Viva Italia!

Italian sparkling wine

Italian sparkling wine (Photo credit: Wikipedia)

Prosecco is often mistakenly called Italian Champagne but that isn’t a bad comparison. This sparkling wine is made from the Prosecco grape the oldest cultivated grape in Italy. Mionette Prosecco D.O.C. Treviso Brut has received a 89 point rating from the Wine Enthusiast. This wine has a 11% alcohol content and a R.S. of .9. Pop the cork and pour a glass to enjoy the pale straw color with your eyes, lift it to your nose to smell the fruity aroma of pear and citrus then finally taste the golden apple and peach with the light body and dry finish. This wine should be enjoyed fresh and certainly be consumed within 3 months of purchase. Serve with appetizers and mild cheeses but another use is as an excellent base for a Bellini and other sparkling wine cocktails.

     Calling Prosecco Italian Champagne is meaningful for me because Champagne is associated with memorable events and that is the case for me. My lovely wife and I have celebrated our wedding anniversary twice at the Bellagio in Las Vegas. Both times we had dinner at Osteria del Circo where the staff lined up to greet and congratulate us upon our arrival. Circo is a Tuscan styled restaurant that boasts a wine list of 900 selections from all over the world. We were led to our table that looked out onto the lake and it famous dancing waters. She ordered Prosecco to complement her Mediterranean Sea Bass. I can still see the thin strings of bubbles rising in her glass as she enjoyed the evenings celebration. Where we will be celebrating this year is still unplanned but I hope you will make great memories in your life that include great wine.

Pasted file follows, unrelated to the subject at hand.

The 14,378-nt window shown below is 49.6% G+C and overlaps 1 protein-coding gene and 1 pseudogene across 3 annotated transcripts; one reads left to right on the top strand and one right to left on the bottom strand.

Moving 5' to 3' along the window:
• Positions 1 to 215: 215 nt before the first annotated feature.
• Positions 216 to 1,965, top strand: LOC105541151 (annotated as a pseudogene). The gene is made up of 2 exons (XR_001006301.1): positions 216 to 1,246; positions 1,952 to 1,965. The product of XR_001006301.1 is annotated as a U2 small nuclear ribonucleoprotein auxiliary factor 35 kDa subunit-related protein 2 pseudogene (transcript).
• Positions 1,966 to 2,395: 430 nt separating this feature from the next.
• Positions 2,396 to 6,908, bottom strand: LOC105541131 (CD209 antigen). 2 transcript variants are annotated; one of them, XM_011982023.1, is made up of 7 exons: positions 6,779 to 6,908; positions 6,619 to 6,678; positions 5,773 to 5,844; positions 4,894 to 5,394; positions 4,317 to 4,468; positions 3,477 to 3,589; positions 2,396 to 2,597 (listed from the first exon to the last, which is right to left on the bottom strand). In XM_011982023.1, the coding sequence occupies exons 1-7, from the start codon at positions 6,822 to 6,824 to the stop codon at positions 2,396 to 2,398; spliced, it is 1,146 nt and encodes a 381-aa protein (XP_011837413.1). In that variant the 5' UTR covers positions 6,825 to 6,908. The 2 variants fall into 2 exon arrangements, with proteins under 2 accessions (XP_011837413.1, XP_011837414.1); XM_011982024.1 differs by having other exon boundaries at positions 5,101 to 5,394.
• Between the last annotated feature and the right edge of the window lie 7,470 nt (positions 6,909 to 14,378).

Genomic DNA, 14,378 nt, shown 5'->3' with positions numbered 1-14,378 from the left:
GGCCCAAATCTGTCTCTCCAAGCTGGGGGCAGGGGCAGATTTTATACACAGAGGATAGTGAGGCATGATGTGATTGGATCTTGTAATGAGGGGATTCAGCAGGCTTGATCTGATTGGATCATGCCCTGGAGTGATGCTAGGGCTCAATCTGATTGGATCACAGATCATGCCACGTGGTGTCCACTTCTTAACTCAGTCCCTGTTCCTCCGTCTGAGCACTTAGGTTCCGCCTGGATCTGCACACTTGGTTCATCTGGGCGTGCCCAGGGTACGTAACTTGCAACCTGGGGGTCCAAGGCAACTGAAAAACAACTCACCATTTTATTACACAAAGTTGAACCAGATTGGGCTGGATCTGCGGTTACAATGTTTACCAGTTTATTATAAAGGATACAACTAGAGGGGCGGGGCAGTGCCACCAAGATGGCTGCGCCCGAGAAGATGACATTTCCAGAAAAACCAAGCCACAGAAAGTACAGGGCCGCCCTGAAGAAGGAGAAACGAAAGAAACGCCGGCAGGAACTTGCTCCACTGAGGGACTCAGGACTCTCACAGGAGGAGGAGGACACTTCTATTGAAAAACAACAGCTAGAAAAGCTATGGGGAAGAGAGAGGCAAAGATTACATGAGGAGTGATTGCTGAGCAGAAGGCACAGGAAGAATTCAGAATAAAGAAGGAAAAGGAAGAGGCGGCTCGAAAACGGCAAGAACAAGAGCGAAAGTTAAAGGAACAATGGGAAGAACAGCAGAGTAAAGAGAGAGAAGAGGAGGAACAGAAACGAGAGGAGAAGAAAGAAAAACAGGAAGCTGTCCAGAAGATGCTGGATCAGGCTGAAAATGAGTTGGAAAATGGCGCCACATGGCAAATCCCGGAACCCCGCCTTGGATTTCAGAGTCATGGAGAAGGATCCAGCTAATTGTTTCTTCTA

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About wpawinepirate

Wine lover from Western Pennsylvania that wants to tell everyone how far the winemakers here have come and what they are doing now. Contact me at wpawinepirate@gmail.com
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2 Responses to Viva Italia!

  1. Stefano says:

    Nice post. If you come across it, give Nino Franco’s Prosecco di Valdobbiadene Superiore di Cartizze a try as it is really fabulous. Adami’s Bosco di Gica is also excellent.
    As a side note (and clearly leaving sentimental reasons aside!), I totally agree with you that Prosecco cannot technically be called Italian Champagne because (with very few exceptions, such as very good Valdo’s Metodo Classico Numero 10) Prosecco is made according to the so-called Martinotti Method, as opposed to Methode Champenoise. Two excellent Italian sparkling wines which *could* be called “Italian Champagne” (although most of the producers don’t want to because they are proud of the uniqueness of their products) are Franciacorta DOCG or Trento DOC, as they are both made according to Methode Champenoise.
    Take care!

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